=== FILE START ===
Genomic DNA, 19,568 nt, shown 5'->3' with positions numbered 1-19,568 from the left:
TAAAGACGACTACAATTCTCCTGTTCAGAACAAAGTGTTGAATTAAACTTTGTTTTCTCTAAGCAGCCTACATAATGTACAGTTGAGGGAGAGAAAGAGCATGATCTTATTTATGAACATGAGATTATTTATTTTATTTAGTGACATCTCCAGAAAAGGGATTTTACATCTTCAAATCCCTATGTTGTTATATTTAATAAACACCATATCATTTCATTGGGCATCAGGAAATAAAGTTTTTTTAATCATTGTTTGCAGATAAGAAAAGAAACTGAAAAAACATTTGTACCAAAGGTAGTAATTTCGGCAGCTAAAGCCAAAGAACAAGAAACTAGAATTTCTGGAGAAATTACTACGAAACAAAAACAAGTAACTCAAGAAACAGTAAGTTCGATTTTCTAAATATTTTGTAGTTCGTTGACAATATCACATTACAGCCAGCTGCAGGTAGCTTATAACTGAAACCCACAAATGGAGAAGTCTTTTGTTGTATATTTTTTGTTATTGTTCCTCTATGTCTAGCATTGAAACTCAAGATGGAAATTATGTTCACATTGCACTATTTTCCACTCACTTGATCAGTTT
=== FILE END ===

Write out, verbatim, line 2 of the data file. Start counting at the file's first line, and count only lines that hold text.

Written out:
TAAAGACGACTACAATTCTCCTGTTCAGAACAAAGTGTTGAATTAAACTTTGTTTTCTCTAAGCAGCCTACATAATGTACAGTTGAGGGAGAGAAAGAGCATGATCTTATTTATGAACATGAGATTATTTATTTTATTTAGTGACATCTCCAGAAAAGGGATTTTACATCTTCAAATCCCTATGTTGTTATATTTAATAAACACCATATCATTTCATTGGGCATCAGGAAATAAAGTTTTTTTAATCATTGTTTGCAGATAAGAAAAGAAACTGAAAAAACATTTGTACCAAAGGTAGTAATTTCGGCAGCTAAAGCCAAAGAACAAGAAACTAGAATTTCTGGAGAAATTACTACGAAACAAAAACAAGTAACTCAAGAAACAGTAAGTTCGATTTTCTAAATATTTTGTAGTTCGTTGACAATATCACATTACAGCCAGCTGCAGGTAGCTTATAACTGAAACCCACAAATGGAGAAGTCTTTTGTTGTATATTTTTTGTTATTGTTCCTCTATGTCTAGCATTGAAACTCAAGATGGAAATTATGTTCACATTGCACTATTTTCCACTCACTTGATCAGTTT